Submitted by Robyn Gillam

About a month ago, I noticed people inspecting the front doors of St. Lawrence. I discovered that they were being assessed for repair and restoration over the Summer. The work is being undertaken by Heritage Mill of Dundas, specializing in architectural millwork as well as traditional carpentry and joinery. Now that restoration work is in progress and the tower door has been removed for refurbishment, I spoke to Alan of Heritage Mill about work on the doors and how it relates to their other projects. Alan, who grew up in the UK, fell in love with woodworking and carpentry in shop class at school and soon graduated to cabinet making and antique restoration. He worked for museums, restoring furniture and other objects going back to the Middle Ages. In Canada, he switched to buildings and architectural elements like doors and staircases. Heritage Mill has restored and replaced doors at Cambridge and Guelph town halls and has been employed by the City of Hamilton to work at Whitehern and Dundurn Castle. It also provides training in architectural millwork.

The tower and front doors of St. Lawrence are not those originally installed in 1890. Beginning in 1954 then parish priest, Father McBride, decided to replace the existing doors, of hinge and plank construction, with something less austere as part of a general renovation. Both sets of doors feature panels with a flowing tracery decoration and six roundels each, with symbols of Jesus’ original students, the Twelve Apostles. The doors appear to date from the 1960s, but, interestingly, the handle on the tower door is at least ten years older. The doors need renovation as they have developed leakage as a result of the deterioration of the varnish. Once this happens the wood can degrade rapidly and water begins to leak inside the building. Repair and revarnishing will slow this process but it is caused by the location of the doors. Their elevated, southern exposure has been exacerbated by a complete lack of shade during the summer and exposure to precipitation at other times of the year. Although the heat dries the wood out, it has still suffered progressive deterioration over the sixty-odd years that the doors have been in place.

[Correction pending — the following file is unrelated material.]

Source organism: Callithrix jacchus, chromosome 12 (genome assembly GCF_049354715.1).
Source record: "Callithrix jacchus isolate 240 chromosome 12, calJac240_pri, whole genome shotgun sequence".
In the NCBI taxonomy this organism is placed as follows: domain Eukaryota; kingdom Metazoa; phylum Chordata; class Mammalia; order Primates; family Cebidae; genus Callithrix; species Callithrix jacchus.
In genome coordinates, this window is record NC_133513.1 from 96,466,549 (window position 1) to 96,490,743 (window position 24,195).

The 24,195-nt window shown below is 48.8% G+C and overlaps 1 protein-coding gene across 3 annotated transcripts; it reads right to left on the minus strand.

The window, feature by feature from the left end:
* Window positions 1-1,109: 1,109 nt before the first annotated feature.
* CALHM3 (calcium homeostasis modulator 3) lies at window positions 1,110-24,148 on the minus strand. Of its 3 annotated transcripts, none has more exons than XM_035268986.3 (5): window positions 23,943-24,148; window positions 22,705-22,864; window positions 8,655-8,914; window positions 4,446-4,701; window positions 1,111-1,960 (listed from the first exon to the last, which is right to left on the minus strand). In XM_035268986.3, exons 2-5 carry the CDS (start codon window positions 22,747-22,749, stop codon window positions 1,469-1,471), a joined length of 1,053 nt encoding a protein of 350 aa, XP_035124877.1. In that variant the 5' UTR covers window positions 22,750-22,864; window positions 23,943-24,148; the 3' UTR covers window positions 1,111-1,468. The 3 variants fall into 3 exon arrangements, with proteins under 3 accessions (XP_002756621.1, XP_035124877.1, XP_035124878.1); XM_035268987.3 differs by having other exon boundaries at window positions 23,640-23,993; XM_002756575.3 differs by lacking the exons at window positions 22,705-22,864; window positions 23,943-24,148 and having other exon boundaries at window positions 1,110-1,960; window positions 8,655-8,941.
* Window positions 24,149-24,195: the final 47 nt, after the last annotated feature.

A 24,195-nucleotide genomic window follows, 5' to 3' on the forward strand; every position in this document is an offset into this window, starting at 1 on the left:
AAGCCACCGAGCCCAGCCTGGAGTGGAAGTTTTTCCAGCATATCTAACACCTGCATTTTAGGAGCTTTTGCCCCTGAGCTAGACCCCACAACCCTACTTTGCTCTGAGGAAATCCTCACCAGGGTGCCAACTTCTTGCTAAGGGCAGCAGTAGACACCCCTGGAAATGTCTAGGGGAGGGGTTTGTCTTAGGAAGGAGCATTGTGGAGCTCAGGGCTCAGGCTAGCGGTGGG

Problems with these doors highlight the challenge of building structures able to survive the southern Ontario climate. Greater fluctuations of temperature and more rainfall caused by climate change have made these problems worse. They can be addressed by careful attention to the selection of appropriate materials, as well as structure design and landscape interventions like proper drainage and planting more trees. That such a carefully constructed, durable building as St. Lawrence church can be affected by these environmental factors shows their seriousness and how they need to be carefully considered in relation to all building and environmental projects in the neighbourhood.

How long will each door will take to restore and when the project will be finished? When the main doors are being worked, on entry to the church will temporarily through the tower doors. According to Alan, the finished doors should be back in position by the Fall.

I would like to thank Alan for agreeing to talk to me about the doors as well as the social and environmental aspects of heritage.